Wednesday, 19 February 2014

Moss knit blankets

Watching the chilly Winter Olympics has prompted me to knit another warm and cosy blanket. I finished the first one [pictured below] just before Christmas last year and it took me AGES so this time, in the pursuit of laziness, I went for a thicker wool, bigger needles, and a simpler pattern!!!

The pattern for the first [grey] blanket was a Double Seed Stitch pattern taken from one of my favourite knitting blogs, The Purl Bee. The site is american [seed stitch is UK moss stitch] so I tried to find a wool in the UK that would match the same needle gauge [9mm = US#13]. I can't remember the number of stitches I cast on for the size I ended up with [approx. 150cm x 120cm] but whatever number you choose, it needs to be an odd number for the pattern to work.

The wool I went for was Drops Eskimo, which is lovely and soft, 100% wool. I bought it from Wool Warehouse and 26 balls of wool cost me about £44. There is a 10% discount code [LK71] floating about that might work for you; it worked on my second order of wool for the second blanket, and it's free delivery on orders above £25. I chose the colour Light Blue/Grey, as the colour I originally wanted [Light Grey] was out of stock, but honestly I'm more than happy with what I ended up with!

The pattern for the second, cream blanket was taken from the Drops website which you can find here, and is a simple  moss stitch; a more basic version of the first pattern. The wool was bought from Wool Warehouse again, and this time I used Drops Polaris in Off-White, which is thicker and sold in 100g balls rather than 50g. The pattern calls for 13 balls; as a start I ordered 12 and will probably need another 6 or so for the size of blanket I'd like. For this wool I used a size 15mm circular needle, which I am estimating will give me a slightly smaller blanket than the pattern shows, as it calls for a size 20mm needle. I cast on 79 stitches which gave me a length of about 120cm, and at the rate I'm going it will measure around 80cm wide [hence why I might need a few more balls of wool]. In hindsight I probably didn't need to cast on as many stitches; 59 stitches would probably give a length of about 90cm, making each row slightly quicker to knit.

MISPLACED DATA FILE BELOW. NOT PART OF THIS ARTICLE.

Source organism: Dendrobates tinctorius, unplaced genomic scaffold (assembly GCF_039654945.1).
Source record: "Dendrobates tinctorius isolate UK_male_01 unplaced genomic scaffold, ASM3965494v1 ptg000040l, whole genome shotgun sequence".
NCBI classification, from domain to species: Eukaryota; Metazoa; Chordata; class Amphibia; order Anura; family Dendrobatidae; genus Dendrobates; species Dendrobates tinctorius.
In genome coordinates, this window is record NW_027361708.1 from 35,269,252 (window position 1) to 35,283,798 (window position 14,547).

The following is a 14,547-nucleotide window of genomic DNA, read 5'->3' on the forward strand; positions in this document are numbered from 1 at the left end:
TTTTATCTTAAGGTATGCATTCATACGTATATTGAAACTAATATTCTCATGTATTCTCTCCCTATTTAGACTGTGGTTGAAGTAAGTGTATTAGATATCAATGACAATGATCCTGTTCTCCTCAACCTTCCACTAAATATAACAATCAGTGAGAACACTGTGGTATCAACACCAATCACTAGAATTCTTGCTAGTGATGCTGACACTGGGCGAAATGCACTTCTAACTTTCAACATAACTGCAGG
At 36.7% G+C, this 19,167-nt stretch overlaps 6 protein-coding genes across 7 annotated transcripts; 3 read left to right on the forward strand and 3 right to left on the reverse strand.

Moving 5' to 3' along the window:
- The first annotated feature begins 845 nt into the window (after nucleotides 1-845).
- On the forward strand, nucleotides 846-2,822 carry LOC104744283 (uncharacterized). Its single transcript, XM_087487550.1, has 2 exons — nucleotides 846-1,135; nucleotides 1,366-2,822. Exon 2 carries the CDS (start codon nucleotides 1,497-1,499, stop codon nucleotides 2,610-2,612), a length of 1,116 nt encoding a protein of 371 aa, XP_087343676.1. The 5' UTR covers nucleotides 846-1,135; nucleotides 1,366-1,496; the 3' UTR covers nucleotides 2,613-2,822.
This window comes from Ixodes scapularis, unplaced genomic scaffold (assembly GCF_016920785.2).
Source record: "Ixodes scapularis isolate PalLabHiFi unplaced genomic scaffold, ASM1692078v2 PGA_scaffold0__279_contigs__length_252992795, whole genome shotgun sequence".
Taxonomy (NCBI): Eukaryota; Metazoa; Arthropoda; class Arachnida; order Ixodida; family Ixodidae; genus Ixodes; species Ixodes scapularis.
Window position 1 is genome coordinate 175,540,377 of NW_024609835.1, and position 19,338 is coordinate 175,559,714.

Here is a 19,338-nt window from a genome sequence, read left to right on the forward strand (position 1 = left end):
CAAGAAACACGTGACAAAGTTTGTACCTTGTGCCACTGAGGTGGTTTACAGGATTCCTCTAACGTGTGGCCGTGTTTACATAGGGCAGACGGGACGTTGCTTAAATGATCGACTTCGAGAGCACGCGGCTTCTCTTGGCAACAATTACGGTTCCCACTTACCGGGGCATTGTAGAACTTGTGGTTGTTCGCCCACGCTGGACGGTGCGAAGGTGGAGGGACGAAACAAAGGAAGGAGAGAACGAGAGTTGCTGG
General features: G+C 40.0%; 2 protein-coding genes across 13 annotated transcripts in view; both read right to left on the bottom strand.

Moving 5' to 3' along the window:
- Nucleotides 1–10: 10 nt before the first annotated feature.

For each blanket I used a circular needle, which links the two needles together into a loop, making it easier to knit a wide blanket as it won't fall off the ends! My wonderful boyfriend bought me a set of Addi Click circular needles for our anniversary, which has an interchangeable interlocking system that lets you swap needle sizes and cable lengths. Of course, you can find much cheaper circular needles which are just as good, and which I happily knitted my first blanket with...
I also chose to slip the first stitch on each row [which means move it across to the other needle without knitting it] for a neater edge, but this is optional, it depends what type of finish you prefer. If you choose to do this, threat the slipped stitch as the first stitch in the pattern, and continue with the second stitch as the pattern sets out.

I've knitted another little blanket using Drops Eskimo for a friend's baby shower but as she hasn't had it yet, I'm going to save it for another post so as not to ruin the surprise!

No comments:

Post a Comment